Indeed, one of the reasons I went into English was to write a thesis on Lewis’s fascination with Jane Austen, though my thesis got redirected by my committee. We can further compare Lewis’s analysis of Western culture to G. K. Chesterton, who said that Western civilization is a back-and-forth of the Greco-Roman view (i.e., Renaissance, Neo-Classical) with the Judeo-Christian view (i.e., Medieval, Baroque, Romantic/Gothic). With the rise of artistic and intellectual modernism in the late 19th Century, something new happened. The Greeks and Romans saw the world as essentially divinely-given mathematical order. The Judeo-Christian view saw the world as a miserable place infused with divine beauty from which we reach out for God.

Modernism was the first widely accepted worldview, and the first artistic movement, based upon rejection of a notion of God. As one of the music critics in the old print _Crisis Magazine_ once put it, “Music died with Nietzsche’s God.”

One of the only times I had the opportunity to teach literature, as opposed to writing, was in the 2007-2008 academic year. I avoided being overt about revealing my political or religious views, but I *did* talk about these figures and guide my teaching of literature according to explaining the back and forth of those trends in culture. This led at least one of my students to raise her hand and ask if she was correct in guessing that I supported Mike Huckabee in that year’s primary (I did).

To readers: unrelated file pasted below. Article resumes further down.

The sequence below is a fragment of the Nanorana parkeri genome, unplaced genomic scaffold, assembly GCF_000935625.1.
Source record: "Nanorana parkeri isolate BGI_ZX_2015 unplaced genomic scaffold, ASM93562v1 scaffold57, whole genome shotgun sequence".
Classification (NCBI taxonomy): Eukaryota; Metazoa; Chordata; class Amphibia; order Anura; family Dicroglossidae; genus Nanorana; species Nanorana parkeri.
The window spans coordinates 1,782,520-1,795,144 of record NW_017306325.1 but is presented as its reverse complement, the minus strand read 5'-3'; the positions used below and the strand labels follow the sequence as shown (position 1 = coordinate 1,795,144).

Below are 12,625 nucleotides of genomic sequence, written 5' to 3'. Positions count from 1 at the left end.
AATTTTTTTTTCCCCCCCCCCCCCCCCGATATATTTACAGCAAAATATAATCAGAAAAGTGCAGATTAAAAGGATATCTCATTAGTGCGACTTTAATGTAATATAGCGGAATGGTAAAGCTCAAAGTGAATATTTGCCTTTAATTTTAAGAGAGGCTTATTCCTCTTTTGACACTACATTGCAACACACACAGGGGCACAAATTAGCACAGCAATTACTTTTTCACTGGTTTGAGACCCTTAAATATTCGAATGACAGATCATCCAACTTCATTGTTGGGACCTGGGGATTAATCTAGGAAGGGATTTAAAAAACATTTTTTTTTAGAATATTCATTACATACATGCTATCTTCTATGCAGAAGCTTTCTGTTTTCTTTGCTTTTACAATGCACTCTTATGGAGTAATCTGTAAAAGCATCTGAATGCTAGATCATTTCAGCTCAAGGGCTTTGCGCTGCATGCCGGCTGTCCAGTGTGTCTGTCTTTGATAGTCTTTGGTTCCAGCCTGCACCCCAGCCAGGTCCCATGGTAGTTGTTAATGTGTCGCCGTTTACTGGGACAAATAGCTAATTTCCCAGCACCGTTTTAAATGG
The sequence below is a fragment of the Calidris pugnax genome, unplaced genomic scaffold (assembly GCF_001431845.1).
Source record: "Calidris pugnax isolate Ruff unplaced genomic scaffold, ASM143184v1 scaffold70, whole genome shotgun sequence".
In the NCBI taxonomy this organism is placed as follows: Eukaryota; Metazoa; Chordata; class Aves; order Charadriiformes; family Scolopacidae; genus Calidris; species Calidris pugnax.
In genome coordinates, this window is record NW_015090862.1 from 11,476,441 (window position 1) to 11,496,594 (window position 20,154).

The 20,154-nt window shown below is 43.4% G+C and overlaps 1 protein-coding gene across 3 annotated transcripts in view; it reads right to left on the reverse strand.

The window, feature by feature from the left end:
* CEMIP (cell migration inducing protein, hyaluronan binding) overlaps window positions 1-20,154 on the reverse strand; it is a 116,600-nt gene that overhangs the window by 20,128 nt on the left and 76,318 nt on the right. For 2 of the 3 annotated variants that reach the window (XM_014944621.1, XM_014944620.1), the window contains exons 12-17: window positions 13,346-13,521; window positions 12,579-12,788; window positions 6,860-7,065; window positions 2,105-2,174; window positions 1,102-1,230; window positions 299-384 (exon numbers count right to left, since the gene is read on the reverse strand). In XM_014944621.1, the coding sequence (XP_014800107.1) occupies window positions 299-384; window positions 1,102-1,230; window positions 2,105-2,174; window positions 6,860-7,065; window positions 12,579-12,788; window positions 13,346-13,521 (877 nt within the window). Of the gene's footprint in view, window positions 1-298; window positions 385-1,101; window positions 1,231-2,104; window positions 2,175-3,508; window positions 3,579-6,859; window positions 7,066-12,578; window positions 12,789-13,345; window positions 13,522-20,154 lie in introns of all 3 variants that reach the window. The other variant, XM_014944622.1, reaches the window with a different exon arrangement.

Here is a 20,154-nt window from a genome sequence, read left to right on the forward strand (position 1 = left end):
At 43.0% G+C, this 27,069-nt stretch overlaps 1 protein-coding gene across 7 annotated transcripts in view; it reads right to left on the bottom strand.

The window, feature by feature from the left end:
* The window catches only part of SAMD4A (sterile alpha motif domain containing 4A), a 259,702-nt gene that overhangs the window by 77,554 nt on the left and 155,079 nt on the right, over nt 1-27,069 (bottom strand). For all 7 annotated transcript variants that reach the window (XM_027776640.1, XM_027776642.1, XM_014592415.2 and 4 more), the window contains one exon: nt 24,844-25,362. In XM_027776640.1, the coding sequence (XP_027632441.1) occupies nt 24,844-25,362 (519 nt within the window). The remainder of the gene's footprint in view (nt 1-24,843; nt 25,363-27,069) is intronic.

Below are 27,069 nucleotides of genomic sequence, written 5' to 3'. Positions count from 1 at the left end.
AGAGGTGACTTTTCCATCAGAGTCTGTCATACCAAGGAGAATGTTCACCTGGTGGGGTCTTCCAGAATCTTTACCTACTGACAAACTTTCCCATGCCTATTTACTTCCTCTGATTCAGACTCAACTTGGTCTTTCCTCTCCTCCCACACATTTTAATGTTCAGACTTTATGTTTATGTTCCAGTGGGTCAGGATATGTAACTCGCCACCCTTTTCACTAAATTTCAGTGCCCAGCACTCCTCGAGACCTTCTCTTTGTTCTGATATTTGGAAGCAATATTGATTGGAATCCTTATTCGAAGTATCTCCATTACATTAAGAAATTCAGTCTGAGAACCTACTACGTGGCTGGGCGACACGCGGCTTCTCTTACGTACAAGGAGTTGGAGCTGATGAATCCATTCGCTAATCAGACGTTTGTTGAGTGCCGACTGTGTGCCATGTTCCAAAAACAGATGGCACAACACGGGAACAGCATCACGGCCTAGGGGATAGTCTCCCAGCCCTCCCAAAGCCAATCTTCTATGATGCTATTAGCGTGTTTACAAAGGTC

While I read most of Lewis’s work when I was 13 and 14, I didn’t read Kirk or Chesterton till college, though _The Conservative Mind_ was one of those books that, when I read it, I put it down and said, “THIS is what I believe”!

But I was conservative before I read any of them. I wasn’t conservative from my upbringing, other than the fact that my parents were staunchly pro-life. My parents started off as “Reagan Democrats.” My father was union activist in Pennsylvania, and I despise labor unions as institutions. I was born in Erie, PA, the hometown of “Sr.” Joan Chittister and PAX Christi USA. The bishop of Erie, when I was a child, was Michael Murphy, who infamously wanted to tear out seats in St. Peter’s Cathedral to make room for a stage for liturgical dance. His successor, Donald Trautman, is known for his courageous stance against pro-choice Catholic politicians . . . named Republican Tom Ridge.

Trautman is also known for spearheading liberalism in both liturgy and Scripture. He headed the committees that created the atrocious, and Vatican-Rejected, “revised Psalms” of the NAB. He has headed the USCCB’s liturgy committee numerous times, even beyond conventional term limits. Over a decade ago, he wrote a piece on liturgy in _America_ that elicited a response from some Vatican bishops, who wrote in the letters page of _America_ that Trautman’s article was essentially calling for a schism. Trautman single-handedly stonewalled implementation of the New Translation in the US, starting with his immediate reaction to, and rejection of, _Liturgiam Authenticam_ when it was issued and his insistence over the last 10 years that Americans are too dumb to know what words like “chalice” and “consubstantial” mean.